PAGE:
Defense and Foreign Ministers from Japan and Australia met on Wednesday and Thursday to discuss their countries’ relations, agreeing to strengthen defense ties as tensions in the region continue to grow. The Japan Times reports:
Although Japan does not have a security treaty with Australia, it nonetheless characterizes the country as a “semi-ally,” with their bilateral relationship recently bolstered anew by their shared “strong opposition to any coercive or unilateral” attempt to alter the status quo in the East China Sea, as was stated in Abe’s summit meeting with Australian Prime Minister Malcolm Turnbull in December 2015.
During Wednesday’s meeting, Inada and Payne also agreed that the two nations will conduct a joint military drill involving fighter jets in Japan next year, in what was touted as the latest initiative to further deepen their bilateral relationship.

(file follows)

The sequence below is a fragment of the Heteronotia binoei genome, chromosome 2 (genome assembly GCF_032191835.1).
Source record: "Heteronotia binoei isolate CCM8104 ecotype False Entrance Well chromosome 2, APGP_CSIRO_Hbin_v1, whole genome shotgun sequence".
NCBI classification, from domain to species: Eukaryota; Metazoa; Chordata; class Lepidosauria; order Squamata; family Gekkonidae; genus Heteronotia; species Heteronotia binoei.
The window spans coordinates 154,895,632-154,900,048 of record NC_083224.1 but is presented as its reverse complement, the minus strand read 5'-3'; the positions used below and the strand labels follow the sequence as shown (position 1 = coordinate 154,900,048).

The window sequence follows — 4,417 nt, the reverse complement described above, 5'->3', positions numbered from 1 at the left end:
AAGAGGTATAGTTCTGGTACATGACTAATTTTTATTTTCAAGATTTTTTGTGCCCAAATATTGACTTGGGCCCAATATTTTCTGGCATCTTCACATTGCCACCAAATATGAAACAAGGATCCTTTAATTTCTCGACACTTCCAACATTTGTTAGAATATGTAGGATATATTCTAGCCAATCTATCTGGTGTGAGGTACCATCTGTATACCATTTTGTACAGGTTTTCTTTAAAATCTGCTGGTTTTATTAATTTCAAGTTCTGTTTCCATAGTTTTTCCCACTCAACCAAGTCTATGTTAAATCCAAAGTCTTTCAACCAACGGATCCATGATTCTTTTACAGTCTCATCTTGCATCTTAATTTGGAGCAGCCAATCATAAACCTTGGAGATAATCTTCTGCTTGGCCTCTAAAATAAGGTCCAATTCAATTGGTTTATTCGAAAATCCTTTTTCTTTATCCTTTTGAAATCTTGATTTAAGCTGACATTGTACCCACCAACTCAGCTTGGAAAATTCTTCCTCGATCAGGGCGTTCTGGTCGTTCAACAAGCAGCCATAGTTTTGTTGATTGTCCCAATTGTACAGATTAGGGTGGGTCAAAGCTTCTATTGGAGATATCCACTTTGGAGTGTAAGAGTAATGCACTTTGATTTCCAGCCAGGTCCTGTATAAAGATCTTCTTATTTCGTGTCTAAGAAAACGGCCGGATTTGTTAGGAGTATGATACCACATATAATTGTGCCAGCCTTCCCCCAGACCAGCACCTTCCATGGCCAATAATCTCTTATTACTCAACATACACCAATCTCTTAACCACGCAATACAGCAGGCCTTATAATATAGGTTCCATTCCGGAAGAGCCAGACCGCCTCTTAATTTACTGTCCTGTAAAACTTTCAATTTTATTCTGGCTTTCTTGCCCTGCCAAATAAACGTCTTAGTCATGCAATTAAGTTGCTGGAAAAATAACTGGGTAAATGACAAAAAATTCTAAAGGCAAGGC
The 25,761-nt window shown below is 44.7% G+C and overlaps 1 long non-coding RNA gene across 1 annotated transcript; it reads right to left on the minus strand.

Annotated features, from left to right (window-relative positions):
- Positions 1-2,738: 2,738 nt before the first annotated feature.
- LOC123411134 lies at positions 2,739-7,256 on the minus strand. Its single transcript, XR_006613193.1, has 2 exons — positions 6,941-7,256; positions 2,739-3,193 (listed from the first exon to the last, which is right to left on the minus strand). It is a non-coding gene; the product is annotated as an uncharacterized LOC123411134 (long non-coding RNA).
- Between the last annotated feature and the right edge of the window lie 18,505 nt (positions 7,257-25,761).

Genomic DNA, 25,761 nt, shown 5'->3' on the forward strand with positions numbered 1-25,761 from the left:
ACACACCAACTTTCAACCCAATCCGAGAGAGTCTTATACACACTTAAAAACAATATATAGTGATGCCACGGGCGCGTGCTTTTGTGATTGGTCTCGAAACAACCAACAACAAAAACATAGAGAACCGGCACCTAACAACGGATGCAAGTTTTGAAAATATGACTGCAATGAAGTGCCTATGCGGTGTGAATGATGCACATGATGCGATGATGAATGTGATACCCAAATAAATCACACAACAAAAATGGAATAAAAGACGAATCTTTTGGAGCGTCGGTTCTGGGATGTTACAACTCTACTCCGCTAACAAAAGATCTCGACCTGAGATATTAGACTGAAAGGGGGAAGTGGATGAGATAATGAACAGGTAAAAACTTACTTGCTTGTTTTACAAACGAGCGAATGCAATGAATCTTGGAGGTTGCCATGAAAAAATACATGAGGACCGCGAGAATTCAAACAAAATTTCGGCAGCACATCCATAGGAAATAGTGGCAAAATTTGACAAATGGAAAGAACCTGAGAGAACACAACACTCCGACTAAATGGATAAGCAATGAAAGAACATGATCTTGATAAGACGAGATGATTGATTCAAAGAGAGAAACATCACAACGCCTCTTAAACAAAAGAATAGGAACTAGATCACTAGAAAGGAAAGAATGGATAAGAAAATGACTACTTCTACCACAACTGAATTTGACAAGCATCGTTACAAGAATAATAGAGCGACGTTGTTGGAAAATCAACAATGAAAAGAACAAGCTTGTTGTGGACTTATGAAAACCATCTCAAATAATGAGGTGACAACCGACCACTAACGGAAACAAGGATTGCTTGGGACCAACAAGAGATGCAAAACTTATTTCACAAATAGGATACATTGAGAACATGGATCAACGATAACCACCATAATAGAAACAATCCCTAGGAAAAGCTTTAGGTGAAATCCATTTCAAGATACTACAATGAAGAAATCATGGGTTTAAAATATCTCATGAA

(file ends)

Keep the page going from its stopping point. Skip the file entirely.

This is yet another example of Japan wasting no time bolstering its defenses and positioning itself to become a regional security leader. Other recent examples include joint-exercises and high-level discussions with Australia, India, and South Korea, as well as fostering a partnership with the Philippines in an attempt to prevent Duterte from pivoting too much toward China.
Japan’s rise, and the reactions it provokes in capitals across the Pacific Rim is one of the key dynamics to watch as the Trump Administration gets its own footing in the region.